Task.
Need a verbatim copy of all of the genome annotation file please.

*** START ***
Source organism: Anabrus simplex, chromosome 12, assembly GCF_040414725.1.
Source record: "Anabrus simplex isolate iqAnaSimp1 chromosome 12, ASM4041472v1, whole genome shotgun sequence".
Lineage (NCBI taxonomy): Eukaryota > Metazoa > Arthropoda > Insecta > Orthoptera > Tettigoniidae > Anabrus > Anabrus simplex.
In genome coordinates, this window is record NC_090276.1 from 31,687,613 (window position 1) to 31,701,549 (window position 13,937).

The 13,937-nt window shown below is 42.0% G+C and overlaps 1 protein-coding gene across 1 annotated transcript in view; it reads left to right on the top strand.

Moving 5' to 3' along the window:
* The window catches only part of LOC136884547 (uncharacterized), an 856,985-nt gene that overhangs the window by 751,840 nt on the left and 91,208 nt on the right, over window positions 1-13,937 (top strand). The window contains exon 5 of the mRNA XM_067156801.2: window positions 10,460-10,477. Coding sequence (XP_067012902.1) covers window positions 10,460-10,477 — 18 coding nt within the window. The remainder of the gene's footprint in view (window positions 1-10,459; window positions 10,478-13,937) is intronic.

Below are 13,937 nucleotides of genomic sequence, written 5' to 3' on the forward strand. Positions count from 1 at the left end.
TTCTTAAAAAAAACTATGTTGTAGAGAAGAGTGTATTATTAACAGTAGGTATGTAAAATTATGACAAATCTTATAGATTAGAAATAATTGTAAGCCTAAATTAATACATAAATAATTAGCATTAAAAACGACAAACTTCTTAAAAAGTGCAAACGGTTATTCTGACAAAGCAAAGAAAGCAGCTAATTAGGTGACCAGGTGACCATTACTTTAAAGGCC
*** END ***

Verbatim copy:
Source organism: Anabrus simplex, chromosome 12, assembly GCF_040414725.1.
Source record: "Anabrus simplex isolate iqAnaSimp1 chromosome 12, ASM4041472v1, whole genome shotgun sequence".
Lineage (NCBI taxonomy): Eukaryota > Metazoa > Arthropoda > Insecta > Orthoptera > Tettigoniidae > Anabrus > Anabrus simplex.
In genome coordinates, this window is record NC_090276.1 from 31,687,613 (window position 1) to 31,701,549 (window position 13,937).

The 13,937-nt window shown below is 42.0% G+C and overlaps 1 protein-coding gene across 1 annotated transcript in view; it reads left to right on the top strand.

Moving 5' to 3' along the window:
* The window catches only part of LOC136884547 (uncharacterized), an 856,985-nt gene that overhangs the window by 751,840 nt on the left and 91,208 nt on the right, over window positions 1-13,937 (top strand). The window contains exon 5 of the mRNA XM_067156801.2: window positions 10,460-10,477. Coding sequence (XP_067012902.1) covers window positions 10,460-10,477 — 18 coding nt within the window. The remainder of the gene's footprint in view (window positions 1-10,459; window positions 10,478-13,937) is intronic.

Below are 13,937 nucleotides of genomic sequence, written 5' to 3' on the forward strand. Positions count from 1 at the left end.
TTCTTAAAAAAAACTATGTTGTAGAGAAGAGTGTATTATTAACAGTAGGTATGTAAAATTATGACAAATCTTATAGATTAGAAATAATTGTAAGCCTAAATTAATACATAAATAATTAGCATTAAAAACGACAAACTTCTTAAAAAGTGCAAACGGTTATTCTGACAAAGCAAAGAAAGCAGCTAATTAGGTGACCAGGTGACCATTACTTTAAAGGCC